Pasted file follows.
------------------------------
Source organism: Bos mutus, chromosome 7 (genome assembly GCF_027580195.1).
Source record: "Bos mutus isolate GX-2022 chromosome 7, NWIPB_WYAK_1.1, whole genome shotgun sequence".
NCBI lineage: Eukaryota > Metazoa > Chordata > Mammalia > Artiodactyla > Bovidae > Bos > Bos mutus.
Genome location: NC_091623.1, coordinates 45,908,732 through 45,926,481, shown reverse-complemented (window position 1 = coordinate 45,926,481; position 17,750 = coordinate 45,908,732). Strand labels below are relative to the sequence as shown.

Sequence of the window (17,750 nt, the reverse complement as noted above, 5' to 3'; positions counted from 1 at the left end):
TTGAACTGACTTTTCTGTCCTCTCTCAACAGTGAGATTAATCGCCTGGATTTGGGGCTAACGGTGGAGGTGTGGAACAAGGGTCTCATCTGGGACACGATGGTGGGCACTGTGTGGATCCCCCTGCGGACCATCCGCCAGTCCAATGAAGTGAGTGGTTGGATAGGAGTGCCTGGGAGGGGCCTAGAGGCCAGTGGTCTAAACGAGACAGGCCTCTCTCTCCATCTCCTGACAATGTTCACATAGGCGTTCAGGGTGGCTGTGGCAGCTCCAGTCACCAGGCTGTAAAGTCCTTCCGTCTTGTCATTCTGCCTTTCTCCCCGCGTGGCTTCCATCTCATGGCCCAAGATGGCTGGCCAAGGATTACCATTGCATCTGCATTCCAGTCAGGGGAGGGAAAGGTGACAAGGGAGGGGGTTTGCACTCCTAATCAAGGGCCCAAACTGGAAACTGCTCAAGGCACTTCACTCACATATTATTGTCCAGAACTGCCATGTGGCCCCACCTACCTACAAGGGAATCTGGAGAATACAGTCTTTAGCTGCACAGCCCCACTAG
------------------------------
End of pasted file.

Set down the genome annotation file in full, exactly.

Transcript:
Source organism: Bos mutus, chromosome 7 (genome assembly GCF_027580195.1).
Source record: "Bos mutus isolate GX-2022 chromosome 7, NWIPB_WYAK_1.1, whole genome shotgun sequence".
NCBI lineage: Eukaryota > Metazoa > Chordata > Mammalia > Artiodactyla > Bovidae > Bos > Bos mutus.
Genome location: NC_091623.1, coordinates 45,908,732 through 45,926,481, shown reverse-complemented (window position 1 = coordinate 45,926,481; position 17,750 = coordinate 45,908,732). Strand labels below are relative to the sequence as shown.

Sequence of the window (17,750 nt, the reverse complement as noted above, 5' to 3'; positions counted from 1 at the left end):
TTGAACTGACTTTTCTGTCCTCTCTCAACAGTGAGATTAATCGCCTGGATTTGGGGCTAACGGTGGAGGTGTGGAACAAGGGTCTCATCTGGGACACGATGGTGGGCACTGTGTGGATCCCCCTGCGGACCATCCGCCAGTCCAATGAAGTGAGTGGTTGGATAGGAGTGCCTGGGAGGGGCCTAGAGGCCAGTGGTCTAAACGAGACAGGCCTCTCTCTCCATCTCCTGACAATGTTCACATAGGCGTTCAGGGTGGCTGTGGCAGCTCCAGTCACCAGGCTGTAAAGTCCTTCCGTCTTGTCATTCTGCCTTTCTCCCCGCGTGGCTTCCATCTCATGGCCCAAGATGGCTGGCCAAGGATTACCATTGCATCTGCATTCCAGTCAGGGGAGGGAAAGGTGACAAGGGAGGGGGTTTGCACTCCTAATCAAGGGCCCAAACTGGAAACTGCTCAAGGCACTTCACTCACATATTATTGTCCAGAACTGCCATGTGGCCCCACCTACCTACAAGGGAATCTGGAGAATACAGTCTTTAGCTGCACAGCCCCACTAG